maternal needs

Years ago I attended a teacher training workshop where the fellow leading it had a really interesting piece of advice. He said it was valuable to know all the ignoble reasons you wanted to teach. It's easy to point to the noble reasons, after all, reasons to do with helping and uplifting people, but the other reasons, the less lovely reasons are also important because they're tied up with your own needs.

That's an idea which stuck with me, and I brought it into parenting - why did I want to be a mom? Not the pretty reasons about loving someone else but the reasons I wasn't really comfortable with. Reasons having to do with me, my ego, my desire to be powerful and in control, and my fantasies about how cool I would be, how much my kid would love me because I'm just so awesome. Not exactly pretty stuff! And it has been true that those less-than-noble reasons are bound up in my needs - and as such, they're guideposts for meeting my needs; my personal needs and my maternal needs.

It's not popular to talk about maternal needs. I think sometimes there's a fear that admitting to those will diminish us, make us something less-than. I remember how shocking it was to first read advice on an unschooling list to smell my child's head as a way to relax. It seemed weird.

There's a lot of advice "out there" about getting your grown-up woman needs met away from your kids. Sometimes that can be a good thing, but meeting your needs doesn't have to be separate... and that's where knowing the dark side of why you want to be a mom (and a home/unschooling mom besides!) can be valuable. You may find you have ways to meet some of your own needs, your personal needs, right there at home already. You're popular. You're valued - so much so your kids want you to do things for them all day long. Your kids think you're pretty cool - so cool they want to show you everything that's important to them. Those kinds of requests can feel overwhelming, so it can help to re-frame them in terms of meeting your own needs, too. It's okay to be the coolest, most valuable, most popular person in your own home. It's a good thing, even.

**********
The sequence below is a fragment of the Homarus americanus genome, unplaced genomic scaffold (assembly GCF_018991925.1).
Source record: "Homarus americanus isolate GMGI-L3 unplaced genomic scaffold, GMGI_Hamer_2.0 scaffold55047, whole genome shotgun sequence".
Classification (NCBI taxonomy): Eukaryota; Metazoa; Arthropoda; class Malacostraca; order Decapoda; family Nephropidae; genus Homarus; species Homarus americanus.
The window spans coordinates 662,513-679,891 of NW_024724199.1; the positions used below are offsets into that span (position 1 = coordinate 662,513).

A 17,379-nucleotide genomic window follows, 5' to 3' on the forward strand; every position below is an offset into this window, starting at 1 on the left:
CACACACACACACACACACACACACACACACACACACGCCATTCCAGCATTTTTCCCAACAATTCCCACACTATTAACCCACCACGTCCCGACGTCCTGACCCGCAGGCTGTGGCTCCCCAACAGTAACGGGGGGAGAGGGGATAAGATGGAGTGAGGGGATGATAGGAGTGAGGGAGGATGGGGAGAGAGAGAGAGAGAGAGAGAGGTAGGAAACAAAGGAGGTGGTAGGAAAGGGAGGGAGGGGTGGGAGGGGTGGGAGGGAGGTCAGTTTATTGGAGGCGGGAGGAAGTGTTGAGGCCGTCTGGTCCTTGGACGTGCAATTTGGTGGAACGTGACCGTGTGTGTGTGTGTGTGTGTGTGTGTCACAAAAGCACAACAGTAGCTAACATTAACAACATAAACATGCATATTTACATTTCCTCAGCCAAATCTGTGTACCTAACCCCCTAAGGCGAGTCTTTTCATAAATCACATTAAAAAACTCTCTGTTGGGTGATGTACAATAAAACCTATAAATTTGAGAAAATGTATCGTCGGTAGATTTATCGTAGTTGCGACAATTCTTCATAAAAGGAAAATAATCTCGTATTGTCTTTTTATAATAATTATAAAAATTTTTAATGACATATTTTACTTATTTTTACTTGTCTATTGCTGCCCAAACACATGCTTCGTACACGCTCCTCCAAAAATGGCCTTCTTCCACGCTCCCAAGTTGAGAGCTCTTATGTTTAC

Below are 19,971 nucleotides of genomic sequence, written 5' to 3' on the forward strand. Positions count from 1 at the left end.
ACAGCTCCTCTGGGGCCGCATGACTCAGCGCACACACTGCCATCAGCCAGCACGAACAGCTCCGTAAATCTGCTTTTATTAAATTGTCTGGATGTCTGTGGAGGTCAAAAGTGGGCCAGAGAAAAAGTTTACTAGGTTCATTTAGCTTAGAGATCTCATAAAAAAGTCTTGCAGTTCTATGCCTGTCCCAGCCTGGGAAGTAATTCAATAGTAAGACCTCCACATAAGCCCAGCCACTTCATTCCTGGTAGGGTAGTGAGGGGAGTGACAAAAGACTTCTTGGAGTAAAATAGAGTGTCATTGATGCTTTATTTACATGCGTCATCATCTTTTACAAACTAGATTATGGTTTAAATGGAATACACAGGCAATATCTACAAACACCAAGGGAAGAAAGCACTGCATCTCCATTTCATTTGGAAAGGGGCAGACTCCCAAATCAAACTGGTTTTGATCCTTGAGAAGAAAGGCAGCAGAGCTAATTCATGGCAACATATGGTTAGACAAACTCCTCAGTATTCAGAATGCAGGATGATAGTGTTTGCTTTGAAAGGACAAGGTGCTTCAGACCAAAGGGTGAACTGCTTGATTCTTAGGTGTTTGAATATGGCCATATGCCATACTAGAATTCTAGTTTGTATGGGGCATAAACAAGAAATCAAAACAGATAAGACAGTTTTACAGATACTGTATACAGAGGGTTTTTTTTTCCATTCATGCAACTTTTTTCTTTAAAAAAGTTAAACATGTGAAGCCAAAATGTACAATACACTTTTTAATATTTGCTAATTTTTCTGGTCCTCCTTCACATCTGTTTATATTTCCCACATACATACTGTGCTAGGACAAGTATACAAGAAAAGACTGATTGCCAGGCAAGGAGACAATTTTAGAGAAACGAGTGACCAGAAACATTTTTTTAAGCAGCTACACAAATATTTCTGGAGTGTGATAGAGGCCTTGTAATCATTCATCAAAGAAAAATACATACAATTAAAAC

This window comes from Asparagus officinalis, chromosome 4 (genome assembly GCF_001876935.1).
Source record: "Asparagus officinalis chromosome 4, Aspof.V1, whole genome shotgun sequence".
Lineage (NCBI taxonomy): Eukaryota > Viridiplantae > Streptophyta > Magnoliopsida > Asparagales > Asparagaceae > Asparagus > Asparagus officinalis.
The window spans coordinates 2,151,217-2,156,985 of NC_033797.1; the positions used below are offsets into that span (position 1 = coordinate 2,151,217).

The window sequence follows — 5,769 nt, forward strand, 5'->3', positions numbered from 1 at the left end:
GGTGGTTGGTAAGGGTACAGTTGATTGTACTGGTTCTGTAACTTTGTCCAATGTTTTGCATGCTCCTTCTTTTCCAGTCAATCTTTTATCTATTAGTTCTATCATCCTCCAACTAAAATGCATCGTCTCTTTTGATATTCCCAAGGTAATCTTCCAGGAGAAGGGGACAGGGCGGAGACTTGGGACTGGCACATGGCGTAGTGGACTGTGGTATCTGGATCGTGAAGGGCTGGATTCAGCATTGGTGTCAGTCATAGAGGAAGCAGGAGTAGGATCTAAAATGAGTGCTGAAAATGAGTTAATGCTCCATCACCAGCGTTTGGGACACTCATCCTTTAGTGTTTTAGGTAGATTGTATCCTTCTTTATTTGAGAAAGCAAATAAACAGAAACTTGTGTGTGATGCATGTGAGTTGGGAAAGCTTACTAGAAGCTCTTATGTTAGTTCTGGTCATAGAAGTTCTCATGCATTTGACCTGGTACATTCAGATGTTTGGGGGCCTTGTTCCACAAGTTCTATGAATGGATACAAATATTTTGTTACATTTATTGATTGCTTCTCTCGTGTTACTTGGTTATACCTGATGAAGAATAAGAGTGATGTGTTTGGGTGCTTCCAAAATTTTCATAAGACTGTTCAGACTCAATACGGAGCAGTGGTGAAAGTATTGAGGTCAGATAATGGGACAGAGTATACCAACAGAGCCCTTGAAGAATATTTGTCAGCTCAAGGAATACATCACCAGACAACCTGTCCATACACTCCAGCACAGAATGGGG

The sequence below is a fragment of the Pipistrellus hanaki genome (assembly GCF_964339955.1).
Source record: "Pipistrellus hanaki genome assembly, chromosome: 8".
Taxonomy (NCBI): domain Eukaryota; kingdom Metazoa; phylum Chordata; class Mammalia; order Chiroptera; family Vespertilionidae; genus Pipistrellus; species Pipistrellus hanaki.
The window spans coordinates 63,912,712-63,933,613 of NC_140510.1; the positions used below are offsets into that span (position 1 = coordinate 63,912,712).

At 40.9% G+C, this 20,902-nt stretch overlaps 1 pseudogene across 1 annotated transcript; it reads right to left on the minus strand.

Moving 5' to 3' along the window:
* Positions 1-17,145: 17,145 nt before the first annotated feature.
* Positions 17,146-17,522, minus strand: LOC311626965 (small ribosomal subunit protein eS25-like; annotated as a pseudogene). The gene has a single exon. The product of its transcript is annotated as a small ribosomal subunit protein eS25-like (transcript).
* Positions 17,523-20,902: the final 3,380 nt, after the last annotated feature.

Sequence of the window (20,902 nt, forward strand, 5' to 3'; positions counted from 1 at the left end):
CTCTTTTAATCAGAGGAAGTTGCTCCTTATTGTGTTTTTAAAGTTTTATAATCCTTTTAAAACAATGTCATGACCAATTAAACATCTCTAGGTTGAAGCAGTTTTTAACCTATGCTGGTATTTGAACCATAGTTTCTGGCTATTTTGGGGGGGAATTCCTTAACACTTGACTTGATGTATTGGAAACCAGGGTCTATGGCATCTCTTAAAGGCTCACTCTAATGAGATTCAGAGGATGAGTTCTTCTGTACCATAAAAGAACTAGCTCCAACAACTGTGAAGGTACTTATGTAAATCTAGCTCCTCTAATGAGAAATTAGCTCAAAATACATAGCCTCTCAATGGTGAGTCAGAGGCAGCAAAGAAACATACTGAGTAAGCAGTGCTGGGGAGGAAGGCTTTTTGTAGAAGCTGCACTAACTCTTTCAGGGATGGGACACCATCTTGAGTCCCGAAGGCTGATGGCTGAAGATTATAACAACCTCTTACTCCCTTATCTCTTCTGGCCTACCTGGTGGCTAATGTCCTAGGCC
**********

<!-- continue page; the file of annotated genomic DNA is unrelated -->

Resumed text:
Force for Ultimate Good

I've been reading too many comic books.

I brought up the idea of principles - or core values or whatever I called them, Force for Ulimate Good, if you prefer - in a post recently and someone suggested that wasn't a very useful idea, that someone's principles were actually her problem.

To me, that's backwards; principles are never the problem, they're exactly what's good about our human nature because they arise out of the good in our human nature - whether we define them in words or relate to them as feelings of warmth or light or lovingkindness.

Principles aren't the same as the superego - they're not the same as rules or laws or "supposed tos" but I think that's one of the places people get stuck and either "follow"/"apply" their principles like a formula or resist and rebel against what they think are principles. Some moms get stuck with ideas like "lovingkindness" as a kind of rule in their head - a good mommy is loving and kind - and then hurt themselves spiritually, mentally, even physically, trying to follow or apply that rule to their life. It doesn't work as a rule! Applying and following principles or values doesn't work well at all - it gets you stuck in one hole or another. And that's where the Force for Ulitmate Good analogy is actually useful, and more than just a silly phrase I made up after reading too many comic books with my kid. Because if you think about Applying a Force - even a force for ultimate good - it's a lot easier to see the problem.

What makes principle or values or a Force for Ultimate Good work is when it's something that rises up inside of you and motivates you in a positive way. That voice or light or feeling rising up from within - that's a person's principles at work. But it can be difficult, if you're used to applying principles (or if you're stressed!), to tell that feeling from the kind of overwhelm or frustration which says "lock the kid in the bathroom so you can eat." That's when having thought about principles can be helpful, because you can use them as a benchmark for reasonable analysis.

Joy or happiness is often held up as one of the personal principles which will support unschooling. It's not something you can apply. It is something you can look around and say "what's creating more joy in my family?" Something what creates more joy doesn't look much like some ideal of unschooling - and that's okay. Because at it's core, unschooling is about learning and the principles which support learning. Human beings can't not learn - we learn in sorrow and despair and impossible suffering - so in that sense, unschooling is about learning our own core principles so that our kids can learn Their own core principles. We can't give them a Force for Ultimate Good, but we can create an environment in which they can express their own.

That probably all sounds a bit woo if you're juggling laundry and dishes and kids who want your time and attention ;) but it can really help to pause just long enough to let the good parts of your human nature - whatever you want to call them - rise up in the presence of your children.